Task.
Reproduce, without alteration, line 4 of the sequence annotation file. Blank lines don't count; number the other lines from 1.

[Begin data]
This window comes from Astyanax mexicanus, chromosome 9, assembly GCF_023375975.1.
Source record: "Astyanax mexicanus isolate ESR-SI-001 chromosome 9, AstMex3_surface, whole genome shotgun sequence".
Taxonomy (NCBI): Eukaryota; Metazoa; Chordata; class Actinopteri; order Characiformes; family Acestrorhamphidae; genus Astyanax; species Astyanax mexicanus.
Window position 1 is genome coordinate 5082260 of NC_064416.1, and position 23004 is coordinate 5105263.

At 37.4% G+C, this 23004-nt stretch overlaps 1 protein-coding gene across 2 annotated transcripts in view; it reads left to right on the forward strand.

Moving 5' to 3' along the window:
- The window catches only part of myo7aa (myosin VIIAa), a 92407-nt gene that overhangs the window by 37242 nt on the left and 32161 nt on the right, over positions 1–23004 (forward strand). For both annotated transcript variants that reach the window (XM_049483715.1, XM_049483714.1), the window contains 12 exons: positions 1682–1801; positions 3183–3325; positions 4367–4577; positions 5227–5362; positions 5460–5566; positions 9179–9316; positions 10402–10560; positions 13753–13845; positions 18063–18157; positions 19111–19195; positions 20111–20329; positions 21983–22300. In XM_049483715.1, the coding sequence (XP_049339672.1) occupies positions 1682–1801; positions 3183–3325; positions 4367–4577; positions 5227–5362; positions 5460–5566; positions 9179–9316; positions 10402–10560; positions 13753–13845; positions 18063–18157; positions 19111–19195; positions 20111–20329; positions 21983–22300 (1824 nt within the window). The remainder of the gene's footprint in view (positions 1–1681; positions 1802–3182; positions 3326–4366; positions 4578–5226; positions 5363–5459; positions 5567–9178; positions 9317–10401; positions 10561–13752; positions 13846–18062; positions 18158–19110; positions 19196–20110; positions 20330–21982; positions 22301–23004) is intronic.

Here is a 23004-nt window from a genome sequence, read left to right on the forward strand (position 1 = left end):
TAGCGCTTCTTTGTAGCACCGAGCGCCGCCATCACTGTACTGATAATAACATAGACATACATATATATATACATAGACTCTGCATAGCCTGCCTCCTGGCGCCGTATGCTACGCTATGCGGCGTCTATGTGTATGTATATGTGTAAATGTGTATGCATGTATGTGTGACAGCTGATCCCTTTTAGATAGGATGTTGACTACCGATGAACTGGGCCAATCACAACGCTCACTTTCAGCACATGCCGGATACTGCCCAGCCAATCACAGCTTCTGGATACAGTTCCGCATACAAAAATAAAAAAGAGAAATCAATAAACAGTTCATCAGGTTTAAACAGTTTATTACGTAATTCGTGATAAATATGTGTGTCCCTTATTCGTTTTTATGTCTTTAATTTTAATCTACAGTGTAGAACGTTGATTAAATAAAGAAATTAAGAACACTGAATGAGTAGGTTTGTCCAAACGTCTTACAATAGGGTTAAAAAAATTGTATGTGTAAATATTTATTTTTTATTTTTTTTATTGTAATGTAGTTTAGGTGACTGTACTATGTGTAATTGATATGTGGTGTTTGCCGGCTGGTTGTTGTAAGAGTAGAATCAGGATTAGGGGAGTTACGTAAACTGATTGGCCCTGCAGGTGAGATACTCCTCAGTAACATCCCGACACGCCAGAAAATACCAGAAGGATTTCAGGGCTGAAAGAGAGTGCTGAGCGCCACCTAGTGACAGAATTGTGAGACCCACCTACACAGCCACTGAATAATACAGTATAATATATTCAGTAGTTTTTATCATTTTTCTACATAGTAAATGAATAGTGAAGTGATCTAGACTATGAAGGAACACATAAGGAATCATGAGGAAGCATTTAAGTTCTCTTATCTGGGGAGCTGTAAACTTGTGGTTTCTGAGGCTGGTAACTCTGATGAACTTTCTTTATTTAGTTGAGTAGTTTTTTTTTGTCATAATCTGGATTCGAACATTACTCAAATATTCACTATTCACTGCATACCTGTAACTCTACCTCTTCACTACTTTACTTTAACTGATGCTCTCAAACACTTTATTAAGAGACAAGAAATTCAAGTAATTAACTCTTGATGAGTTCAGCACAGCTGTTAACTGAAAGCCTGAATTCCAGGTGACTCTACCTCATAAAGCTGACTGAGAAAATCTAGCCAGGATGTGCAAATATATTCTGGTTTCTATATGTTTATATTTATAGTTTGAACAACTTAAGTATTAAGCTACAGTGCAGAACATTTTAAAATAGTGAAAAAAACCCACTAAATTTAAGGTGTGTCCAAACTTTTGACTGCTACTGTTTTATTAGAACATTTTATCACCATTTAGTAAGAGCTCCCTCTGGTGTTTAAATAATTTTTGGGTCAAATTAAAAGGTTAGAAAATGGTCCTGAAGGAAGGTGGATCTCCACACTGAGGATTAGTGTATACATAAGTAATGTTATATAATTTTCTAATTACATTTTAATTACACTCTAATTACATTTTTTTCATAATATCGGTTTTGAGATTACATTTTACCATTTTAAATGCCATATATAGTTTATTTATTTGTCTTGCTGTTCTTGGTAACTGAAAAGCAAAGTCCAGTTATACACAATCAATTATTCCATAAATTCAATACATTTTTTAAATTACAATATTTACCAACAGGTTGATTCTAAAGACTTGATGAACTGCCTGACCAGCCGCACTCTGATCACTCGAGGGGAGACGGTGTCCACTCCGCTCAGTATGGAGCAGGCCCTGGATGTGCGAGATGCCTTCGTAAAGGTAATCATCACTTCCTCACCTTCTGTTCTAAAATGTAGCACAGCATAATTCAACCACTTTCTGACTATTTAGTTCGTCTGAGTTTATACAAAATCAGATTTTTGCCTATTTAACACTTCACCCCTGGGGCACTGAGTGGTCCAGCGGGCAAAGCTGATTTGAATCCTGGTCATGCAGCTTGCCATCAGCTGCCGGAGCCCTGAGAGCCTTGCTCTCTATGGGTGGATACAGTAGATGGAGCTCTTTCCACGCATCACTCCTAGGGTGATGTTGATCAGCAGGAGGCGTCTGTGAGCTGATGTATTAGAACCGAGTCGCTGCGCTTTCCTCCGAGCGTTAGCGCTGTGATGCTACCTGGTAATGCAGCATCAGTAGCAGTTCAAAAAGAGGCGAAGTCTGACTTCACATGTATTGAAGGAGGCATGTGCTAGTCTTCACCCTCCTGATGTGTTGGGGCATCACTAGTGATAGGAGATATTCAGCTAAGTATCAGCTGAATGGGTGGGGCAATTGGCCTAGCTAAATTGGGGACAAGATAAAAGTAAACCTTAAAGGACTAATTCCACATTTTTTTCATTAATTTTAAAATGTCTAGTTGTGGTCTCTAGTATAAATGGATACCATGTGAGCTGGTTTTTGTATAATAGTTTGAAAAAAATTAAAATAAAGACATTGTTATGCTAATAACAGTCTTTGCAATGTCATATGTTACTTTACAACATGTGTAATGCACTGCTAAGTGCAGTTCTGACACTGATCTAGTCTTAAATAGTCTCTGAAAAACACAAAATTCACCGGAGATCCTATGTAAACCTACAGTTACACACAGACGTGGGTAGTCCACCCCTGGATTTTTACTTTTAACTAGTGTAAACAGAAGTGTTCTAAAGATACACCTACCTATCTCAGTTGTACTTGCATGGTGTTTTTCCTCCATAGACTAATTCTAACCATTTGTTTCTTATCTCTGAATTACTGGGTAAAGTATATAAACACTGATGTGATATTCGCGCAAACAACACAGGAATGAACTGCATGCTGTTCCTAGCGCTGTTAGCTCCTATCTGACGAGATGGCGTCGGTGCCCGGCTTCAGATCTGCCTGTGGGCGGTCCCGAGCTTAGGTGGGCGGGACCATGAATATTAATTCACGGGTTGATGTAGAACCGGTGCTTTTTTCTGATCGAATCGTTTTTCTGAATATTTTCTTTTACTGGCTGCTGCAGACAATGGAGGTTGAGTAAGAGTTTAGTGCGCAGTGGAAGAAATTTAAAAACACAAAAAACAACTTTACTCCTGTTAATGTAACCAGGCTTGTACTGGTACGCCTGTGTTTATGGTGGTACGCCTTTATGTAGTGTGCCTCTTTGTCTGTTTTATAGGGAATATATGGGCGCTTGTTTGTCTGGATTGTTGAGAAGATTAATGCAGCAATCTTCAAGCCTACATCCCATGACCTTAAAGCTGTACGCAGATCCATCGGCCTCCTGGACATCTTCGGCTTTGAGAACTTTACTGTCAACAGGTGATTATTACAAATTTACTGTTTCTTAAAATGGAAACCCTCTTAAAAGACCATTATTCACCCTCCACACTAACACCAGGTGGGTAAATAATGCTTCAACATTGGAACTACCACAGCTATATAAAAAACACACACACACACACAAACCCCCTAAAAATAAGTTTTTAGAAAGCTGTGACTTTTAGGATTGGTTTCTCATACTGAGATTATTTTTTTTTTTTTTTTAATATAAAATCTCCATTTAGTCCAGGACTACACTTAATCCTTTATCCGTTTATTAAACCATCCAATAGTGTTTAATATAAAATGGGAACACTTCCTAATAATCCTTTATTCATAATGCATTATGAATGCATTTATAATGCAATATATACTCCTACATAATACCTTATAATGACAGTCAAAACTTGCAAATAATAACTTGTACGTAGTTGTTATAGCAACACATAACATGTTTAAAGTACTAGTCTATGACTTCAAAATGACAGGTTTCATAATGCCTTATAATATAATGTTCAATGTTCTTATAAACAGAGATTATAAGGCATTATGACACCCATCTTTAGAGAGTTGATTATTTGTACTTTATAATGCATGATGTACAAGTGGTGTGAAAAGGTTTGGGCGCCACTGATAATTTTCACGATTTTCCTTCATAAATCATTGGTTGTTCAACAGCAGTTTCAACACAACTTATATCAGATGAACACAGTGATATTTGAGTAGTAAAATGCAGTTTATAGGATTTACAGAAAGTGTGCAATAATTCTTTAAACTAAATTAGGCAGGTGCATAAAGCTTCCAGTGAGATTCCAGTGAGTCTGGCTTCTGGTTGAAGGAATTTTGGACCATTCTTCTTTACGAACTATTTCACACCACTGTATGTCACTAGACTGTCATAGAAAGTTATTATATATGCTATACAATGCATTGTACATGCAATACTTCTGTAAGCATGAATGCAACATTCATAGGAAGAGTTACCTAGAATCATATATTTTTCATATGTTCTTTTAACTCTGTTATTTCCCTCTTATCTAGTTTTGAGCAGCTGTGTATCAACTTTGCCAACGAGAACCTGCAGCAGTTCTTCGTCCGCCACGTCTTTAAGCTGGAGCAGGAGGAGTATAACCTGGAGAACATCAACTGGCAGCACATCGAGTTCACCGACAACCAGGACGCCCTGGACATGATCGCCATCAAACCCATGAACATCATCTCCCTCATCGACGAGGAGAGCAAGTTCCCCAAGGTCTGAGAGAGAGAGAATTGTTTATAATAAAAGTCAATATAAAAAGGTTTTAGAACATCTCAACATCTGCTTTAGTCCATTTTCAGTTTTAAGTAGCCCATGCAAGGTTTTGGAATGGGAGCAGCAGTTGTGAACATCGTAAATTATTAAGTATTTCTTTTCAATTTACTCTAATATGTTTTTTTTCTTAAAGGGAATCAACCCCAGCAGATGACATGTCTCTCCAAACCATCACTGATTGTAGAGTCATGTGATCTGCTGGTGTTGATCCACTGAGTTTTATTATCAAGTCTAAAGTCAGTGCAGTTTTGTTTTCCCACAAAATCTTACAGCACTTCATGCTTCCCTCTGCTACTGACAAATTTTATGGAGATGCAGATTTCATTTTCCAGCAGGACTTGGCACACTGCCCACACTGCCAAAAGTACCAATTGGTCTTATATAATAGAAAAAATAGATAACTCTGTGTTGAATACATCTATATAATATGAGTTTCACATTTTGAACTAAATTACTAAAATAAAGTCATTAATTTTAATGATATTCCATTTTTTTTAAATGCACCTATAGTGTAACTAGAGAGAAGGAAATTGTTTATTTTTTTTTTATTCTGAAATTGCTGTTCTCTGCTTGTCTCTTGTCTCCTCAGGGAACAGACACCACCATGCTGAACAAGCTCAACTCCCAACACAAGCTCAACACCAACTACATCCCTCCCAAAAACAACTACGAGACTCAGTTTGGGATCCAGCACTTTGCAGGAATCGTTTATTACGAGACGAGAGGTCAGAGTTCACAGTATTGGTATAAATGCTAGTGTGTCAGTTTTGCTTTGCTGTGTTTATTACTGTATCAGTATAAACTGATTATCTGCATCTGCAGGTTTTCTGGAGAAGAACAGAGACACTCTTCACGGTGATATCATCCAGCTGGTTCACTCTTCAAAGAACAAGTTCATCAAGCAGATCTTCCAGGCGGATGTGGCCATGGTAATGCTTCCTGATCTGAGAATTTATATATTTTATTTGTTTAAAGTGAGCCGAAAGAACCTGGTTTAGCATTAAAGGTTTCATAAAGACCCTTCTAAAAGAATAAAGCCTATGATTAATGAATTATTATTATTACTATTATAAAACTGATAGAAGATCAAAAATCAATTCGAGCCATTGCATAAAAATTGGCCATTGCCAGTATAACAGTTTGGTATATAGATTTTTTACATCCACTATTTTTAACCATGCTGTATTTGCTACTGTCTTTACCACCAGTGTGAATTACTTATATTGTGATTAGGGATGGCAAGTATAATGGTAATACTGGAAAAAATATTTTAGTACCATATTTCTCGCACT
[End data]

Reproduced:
Window position 1 is genome coordinate 5082260 of NC_064416.1, and position 23004 is coordinate 5105263.